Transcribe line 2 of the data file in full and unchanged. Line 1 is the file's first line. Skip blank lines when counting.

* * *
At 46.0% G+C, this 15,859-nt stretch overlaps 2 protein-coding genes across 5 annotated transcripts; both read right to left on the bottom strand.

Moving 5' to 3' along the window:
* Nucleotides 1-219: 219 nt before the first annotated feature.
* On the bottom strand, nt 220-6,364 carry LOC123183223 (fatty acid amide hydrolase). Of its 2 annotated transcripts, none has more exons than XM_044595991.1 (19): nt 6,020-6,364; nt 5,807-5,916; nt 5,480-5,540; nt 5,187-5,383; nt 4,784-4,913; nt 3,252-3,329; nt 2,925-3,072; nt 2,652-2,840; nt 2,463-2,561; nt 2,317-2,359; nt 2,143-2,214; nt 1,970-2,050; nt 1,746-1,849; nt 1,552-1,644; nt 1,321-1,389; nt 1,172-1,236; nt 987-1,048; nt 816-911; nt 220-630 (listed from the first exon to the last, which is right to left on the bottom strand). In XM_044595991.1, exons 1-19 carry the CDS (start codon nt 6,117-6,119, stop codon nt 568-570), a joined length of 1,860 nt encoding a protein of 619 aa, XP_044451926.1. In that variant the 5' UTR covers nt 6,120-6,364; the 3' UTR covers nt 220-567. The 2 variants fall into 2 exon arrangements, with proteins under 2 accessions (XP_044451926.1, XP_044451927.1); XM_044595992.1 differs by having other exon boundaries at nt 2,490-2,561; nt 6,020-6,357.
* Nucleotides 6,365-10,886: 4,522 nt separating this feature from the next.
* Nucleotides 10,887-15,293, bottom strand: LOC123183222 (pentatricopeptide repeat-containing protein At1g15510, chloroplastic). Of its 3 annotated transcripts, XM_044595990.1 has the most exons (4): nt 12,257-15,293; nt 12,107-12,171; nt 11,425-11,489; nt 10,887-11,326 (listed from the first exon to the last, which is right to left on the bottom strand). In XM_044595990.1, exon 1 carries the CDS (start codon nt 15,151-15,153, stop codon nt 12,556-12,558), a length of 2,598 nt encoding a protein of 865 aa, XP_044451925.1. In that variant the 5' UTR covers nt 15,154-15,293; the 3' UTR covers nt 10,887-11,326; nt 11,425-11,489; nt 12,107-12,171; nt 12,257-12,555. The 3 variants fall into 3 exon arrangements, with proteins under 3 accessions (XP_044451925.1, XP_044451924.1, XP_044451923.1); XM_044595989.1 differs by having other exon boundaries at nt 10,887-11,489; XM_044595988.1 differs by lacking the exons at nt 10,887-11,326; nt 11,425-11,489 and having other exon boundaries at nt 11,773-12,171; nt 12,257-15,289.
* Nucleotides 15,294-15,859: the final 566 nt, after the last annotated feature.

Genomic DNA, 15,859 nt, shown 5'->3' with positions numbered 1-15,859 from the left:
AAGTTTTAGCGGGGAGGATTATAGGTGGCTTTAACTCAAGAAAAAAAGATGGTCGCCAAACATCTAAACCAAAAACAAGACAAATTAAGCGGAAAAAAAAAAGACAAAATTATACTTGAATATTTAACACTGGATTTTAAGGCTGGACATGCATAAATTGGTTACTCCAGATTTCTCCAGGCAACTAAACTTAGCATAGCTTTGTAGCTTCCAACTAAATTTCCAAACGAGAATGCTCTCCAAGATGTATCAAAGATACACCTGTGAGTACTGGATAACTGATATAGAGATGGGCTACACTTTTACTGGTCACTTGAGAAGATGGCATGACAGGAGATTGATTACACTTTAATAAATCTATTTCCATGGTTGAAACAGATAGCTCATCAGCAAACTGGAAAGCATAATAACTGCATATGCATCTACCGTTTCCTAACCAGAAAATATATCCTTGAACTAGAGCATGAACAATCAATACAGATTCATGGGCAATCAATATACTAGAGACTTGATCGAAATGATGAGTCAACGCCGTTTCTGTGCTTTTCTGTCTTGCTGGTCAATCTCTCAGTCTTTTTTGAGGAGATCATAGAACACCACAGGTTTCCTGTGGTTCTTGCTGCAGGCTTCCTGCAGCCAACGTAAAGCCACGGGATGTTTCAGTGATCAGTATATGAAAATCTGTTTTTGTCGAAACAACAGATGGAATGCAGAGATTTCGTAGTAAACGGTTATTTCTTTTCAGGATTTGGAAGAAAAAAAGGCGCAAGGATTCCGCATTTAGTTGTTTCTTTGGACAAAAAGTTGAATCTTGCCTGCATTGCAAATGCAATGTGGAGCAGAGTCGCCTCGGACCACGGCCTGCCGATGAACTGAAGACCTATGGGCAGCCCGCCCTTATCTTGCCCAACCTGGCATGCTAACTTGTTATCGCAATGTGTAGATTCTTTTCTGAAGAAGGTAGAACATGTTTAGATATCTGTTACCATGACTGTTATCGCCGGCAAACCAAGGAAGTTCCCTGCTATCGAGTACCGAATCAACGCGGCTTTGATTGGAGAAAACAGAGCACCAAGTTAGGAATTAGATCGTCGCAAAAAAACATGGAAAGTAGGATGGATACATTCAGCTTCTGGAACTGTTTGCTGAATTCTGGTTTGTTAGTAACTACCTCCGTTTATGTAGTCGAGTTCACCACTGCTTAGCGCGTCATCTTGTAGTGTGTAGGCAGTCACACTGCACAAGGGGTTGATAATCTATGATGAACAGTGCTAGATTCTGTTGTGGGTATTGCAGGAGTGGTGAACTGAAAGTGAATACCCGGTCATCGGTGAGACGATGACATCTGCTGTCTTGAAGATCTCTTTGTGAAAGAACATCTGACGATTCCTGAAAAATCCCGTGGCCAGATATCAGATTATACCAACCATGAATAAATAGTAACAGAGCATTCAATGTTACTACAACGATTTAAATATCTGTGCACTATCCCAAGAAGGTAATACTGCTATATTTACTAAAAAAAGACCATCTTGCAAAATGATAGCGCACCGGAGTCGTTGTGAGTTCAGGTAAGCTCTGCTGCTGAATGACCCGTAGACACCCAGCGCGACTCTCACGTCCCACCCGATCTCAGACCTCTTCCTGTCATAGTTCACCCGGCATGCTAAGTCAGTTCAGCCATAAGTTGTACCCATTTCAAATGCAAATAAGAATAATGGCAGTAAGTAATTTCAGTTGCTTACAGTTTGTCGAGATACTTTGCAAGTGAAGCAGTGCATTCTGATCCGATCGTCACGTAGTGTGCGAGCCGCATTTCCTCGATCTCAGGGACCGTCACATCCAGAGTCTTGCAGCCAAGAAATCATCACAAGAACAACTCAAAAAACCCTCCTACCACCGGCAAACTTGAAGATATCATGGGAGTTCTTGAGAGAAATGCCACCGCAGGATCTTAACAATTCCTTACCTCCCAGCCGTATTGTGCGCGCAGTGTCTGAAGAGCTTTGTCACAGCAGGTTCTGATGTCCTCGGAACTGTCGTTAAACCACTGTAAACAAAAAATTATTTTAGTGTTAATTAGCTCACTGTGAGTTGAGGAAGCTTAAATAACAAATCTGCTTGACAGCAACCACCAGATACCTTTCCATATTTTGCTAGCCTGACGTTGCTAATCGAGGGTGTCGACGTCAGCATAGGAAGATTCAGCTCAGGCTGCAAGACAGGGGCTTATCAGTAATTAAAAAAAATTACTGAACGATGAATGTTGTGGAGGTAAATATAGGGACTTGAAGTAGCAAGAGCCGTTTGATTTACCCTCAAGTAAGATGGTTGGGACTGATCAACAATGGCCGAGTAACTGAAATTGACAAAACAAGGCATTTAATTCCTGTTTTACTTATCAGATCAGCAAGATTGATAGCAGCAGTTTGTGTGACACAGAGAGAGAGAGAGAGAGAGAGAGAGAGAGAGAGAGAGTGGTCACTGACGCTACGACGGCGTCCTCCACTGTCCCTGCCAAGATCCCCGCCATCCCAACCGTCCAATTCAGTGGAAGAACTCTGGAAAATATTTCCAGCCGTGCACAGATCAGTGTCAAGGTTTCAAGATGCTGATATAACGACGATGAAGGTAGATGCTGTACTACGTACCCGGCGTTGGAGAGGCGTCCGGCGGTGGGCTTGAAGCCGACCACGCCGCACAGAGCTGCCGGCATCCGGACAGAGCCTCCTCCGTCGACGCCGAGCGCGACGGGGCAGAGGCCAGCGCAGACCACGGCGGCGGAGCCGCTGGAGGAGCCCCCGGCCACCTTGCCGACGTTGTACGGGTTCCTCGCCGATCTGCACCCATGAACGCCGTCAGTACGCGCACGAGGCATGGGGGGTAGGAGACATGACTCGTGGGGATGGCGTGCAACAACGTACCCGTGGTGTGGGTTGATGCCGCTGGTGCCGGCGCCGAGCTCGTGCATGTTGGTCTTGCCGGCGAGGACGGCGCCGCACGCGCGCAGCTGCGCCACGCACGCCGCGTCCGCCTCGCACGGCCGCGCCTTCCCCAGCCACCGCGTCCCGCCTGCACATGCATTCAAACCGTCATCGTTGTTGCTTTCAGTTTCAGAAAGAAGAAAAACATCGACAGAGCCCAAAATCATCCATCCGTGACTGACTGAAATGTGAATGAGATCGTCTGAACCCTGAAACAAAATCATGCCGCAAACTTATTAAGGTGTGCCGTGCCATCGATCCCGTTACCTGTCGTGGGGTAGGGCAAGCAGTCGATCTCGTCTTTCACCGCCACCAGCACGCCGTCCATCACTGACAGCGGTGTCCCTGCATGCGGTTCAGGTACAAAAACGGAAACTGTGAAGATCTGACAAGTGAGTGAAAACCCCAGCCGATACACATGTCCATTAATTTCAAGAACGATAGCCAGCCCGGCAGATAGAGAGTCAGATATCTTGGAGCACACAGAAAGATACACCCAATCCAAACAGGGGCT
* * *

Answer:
Moving 5' to 3' along the window: